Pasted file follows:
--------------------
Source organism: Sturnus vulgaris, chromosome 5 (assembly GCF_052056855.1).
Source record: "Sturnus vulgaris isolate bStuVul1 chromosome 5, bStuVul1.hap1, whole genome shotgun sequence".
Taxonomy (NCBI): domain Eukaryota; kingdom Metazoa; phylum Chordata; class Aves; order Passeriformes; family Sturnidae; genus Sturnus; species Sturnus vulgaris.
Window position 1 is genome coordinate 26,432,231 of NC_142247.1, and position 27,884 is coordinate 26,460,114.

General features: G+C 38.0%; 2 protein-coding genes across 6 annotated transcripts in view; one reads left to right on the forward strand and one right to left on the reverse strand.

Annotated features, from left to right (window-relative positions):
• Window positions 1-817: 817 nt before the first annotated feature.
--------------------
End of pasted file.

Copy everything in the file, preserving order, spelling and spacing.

Source organism: Sturnus vulgaris, chromosome 5 (assembly GCF_052056855.1).
Source record: "Sturnus vulgaris isolate bStuVul1 chromosome 5, bStuVul1.hap1, whole genome shotgun sequence".
Taxonomy (NCBI): domain Eukaryota; kingdom Metazoa; phylum Chordata; class Aves; order Passeriformes; family Sturnidae; genus Sturnus; species Sturnus vulgaris.
Window position 1 is genome coordinate 26,432,231 of NC_142247.1, and position 27,884 is coordinate 26,460,114.

General features: G+C 38.0%; 2 protein-coding genes across 6 annotated transcripts in view; one reads left to right on the forward strand and one right to left on the reverse strand.

Annotated features, from left to right (window-relative positions):
• Window positions 1-817: 817 nt before the first annotated feature.